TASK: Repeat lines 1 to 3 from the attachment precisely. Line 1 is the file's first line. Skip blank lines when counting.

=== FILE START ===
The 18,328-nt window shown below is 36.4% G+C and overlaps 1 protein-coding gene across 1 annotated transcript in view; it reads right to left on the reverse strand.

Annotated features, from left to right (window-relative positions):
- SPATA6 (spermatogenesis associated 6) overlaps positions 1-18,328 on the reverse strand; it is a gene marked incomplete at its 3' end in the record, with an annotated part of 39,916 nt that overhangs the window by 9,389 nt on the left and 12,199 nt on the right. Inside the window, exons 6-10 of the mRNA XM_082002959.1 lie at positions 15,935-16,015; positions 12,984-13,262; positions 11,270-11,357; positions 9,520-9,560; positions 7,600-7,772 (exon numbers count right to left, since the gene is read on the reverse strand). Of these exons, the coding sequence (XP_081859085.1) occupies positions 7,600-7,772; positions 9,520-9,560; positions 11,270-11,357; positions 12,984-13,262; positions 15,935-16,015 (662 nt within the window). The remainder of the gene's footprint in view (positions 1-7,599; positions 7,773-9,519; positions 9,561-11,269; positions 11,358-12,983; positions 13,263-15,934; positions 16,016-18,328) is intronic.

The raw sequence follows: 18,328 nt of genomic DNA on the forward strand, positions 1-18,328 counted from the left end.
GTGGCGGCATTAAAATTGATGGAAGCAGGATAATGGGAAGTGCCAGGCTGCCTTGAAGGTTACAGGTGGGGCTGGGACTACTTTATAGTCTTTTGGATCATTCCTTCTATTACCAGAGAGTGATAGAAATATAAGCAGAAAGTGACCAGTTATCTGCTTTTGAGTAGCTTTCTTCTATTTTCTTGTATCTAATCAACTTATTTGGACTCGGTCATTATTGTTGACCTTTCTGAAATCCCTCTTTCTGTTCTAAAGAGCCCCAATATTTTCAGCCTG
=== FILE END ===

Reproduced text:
The 18,328-nt window shown below is 36.4% G+C and overlaps 1 protein-coding gene across 1 annotated transcript in view; it reads right to left on the reverse strand.

Annotated features, from left to right (window-relative positions):
- SPATA6 (spermatogenesis associated 6) overlaps positions 1-18,328 on the reverse strand; it is a gene marked incomplete at its 3' end in the record, with an annotated part of 39,916 nt that overhangs the window by 9,389 nt on the left and 12,199 nt on the right. Inside the window, exons 6-10 of the mRNA XM_082002959.1 lie at positions 15,935-16,015; positions 12,984-13,262; positions 11,270-11,357; positions 9,520-9,560; positions 7,600-7,772 (exon numbers count right to left, since the gene is read on the reverse strand). Of these exons, the coding sequence (XP_081859085.1) occupies positions 7,600-7,772; positions 9,520-9,560; positions 11,270-11,357; positions 12,984-13,262; positions 15,935-16,015 (662 nt within the window). The remainder of the gene's footprint in view (positions 1-7,599; positions 7,773-9,519; positions 9,561-11,269; positions 11,358-12,983; positions 13,263-15,934; positions 16,016-18,328) is intronic.